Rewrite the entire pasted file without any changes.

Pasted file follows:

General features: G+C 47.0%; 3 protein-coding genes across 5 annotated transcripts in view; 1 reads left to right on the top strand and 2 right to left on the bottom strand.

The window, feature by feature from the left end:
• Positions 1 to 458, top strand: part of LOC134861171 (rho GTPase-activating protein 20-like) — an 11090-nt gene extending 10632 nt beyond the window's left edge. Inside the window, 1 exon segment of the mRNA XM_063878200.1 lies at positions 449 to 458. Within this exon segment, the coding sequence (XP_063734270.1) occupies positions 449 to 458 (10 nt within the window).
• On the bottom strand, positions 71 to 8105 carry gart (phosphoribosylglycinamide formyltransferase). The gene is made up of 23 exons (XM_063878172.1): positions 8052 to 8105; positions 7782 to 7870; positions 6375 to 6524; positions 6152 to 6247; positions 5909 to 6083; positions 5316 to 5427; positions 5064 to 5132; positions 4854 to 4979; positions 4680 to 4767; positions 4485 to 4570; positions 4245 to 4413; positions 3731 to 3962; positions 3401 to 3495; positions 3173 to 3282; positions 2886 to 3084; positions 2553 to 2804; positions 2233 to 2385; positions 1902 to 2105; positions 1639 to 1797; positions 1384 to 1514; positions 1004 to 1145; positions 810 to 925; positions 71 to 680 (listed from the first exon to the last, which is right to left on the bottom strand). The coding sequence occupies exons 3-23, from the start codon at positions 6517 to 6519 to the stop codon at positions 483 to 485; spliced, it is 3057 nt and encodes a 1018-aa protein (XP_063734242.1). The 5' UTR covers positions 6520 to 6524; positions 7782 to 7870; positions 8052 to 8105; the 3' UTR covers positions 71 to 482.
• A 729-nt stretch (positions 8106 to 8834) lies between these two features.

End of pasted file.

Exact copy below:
General features: G+C 47.0%; 3 protein-coding genes across 5 annotated transcripts in view; 1 reads left to right on the top strand and 2 right to left on the bottom strand.

The window, feature by feature from the left end:
• Positions 1 to 458, top strand: part of LOC134861171 (rho GTPase-activating protein 20-like) — an 11090-nt gene extending 10632 nt beyond the window's left edge. Inside the window, 1 exon segment of the mRNA XM_063878200.1 lies at positions 449 to 458. Within this exon segment, the coding sequence (XP_063734270.1) occupies positions 449 to 458 (10 nt within the window).
• On the bottom strand, positions 71 to 8105 carry gart (phosphoribosylglycinamide formyltransferase). The gene is made up of 23 exons (XM_063878172.1): positions 8052 to 8105; positions 7782 to 7870; positions 6375 to 6524; positions 6152 to 6247; positions 5909 to 6083; positions 5316 to 5427; positions 5064 to 5132; positions 4854 to 4979; positions 4680 to 4767; positions 4485 to 4570; positions 4245 to 4413; positions 3731 to 3962; positions 3401 to 3495; positions 3173 to 3282; positions 2886 to 3084; positions 2553 to 2804; positions 2233 to 2385; positions 1902 to 2105; positions 1639 to 1797; positions 1384 to 1514; positions 1004 to 1145; positions 810 to 925; positions 71 to 680 (listed from the first exon to the last, which is right to left on the bottom strand). The coding sequence occupies exons 3-23, from the start codon at positions 6517 to 6519 to the stop codon at positions 483 to 485; spliced, it is 3057 nt and encodes a 1018-aa protein (XP_063734242.1). The 5' UTR covers positions 6520 to 6524; positions 7782 to 7870; positions 8052 to 8105; the 3' UTR covers positions 71 to 482.
• A 729-nt stretch (positions 8106 to 8834) lies between these two features.